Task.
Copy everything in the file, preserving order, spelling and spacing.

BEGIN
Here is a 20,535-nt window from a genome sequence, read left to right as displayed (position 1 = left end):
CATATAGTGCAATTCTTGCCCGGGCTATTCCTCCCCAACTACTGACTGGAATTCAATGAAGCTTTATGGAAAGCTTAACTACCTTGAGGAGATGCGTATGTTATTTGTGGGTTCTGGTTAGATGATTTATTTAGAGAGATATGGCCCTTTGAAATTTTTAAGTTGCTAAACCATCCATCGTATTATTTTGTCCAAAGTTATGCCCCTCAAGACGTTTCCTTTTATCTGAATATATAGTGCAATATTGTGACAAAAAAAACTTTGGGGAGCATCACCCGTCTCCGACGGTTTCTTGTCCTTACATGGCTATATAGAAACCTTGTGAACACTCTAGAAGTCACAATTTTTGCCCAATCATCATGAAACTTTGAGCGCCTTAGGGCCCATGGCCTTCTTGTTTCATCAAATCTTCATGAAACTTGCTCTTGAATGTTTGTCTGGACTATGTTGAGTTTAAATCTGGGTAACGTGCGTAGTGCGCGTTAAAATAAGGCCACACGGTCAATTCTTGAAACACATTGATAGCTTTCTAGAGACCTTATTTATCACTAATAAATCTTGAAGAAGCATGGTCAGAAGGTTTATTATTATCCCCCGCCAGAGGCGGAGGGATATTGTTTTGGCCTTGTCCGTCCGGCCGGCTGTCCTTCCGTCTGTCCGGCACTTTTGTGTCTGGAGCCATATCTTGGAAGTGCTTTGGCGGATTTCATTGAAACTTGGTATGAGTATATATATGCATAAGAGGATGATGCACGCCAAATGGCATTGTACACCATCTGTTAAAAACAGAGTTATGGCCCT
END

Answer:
Here is a 20,535-nt window from a genome sequence, read left to right as displayed (position 1 = left end):
CATATAGTGCAATTCTTGCCCGGGCTATTCCTCCCCAACTACTGACTGGAATTCAATGAAGCTTTATGGAAAGCTTAACTACCTTGAGGAGATGCGTATGTTATTTGTGGGTTCTGGTTAGATGATTTATTTAGAGAGATATGGCCCTTTGAAATTTTTAAGTTGCTAAACCATCCATCGTATTATTTTGTCCAAAGTTATGCCCCTCAAGACGTTTCCTTTTATCTGAATATATAGTGCAATATTGTGACAAAAAAAACTTTGGGGAGCATCACCCGTCTCCGACGGTTTCTTGTCCTTACATGGCTATATAGAAACCTTGTGAACACTCTAGAAGTCACAATTTTTGCCCAATCATCATGAAACTTTGAGCGCCTTAGGGCCCATGGCCTTCTTGTTTCATCAAATCTTCATGAAACTTGCTCTTGAATGTTTGTCTGGACTATGTTGAGTTTAAATCTGGGTAACGTGCGTAGTGCGCGTTAAAATAAGGCCACACGGTCAATTCTTGAAACACATTGATAGCTTTCTAGAGACCTTATTTATCACTAATAAATCTTGAAGAAGCATGGTCAGAAGGTTTATTATTATCCCCCGCCAGAGGCGGAGGGATATTGTTTTGGCCTTGTCCGTCCGGCCGGCTGTCCTTCCGTCTGTCCGGCACTTTTGTGTCTGGAGCCATATCTTGGAAGTGCTTTGGCGGATTTCATTGAAACTTGGTATGAGTATATATATGCATAAGAGGATGATGCACGCCAAATGGCATTGTACACCATCTGTTAAAAACAGAGTTATGGCCCT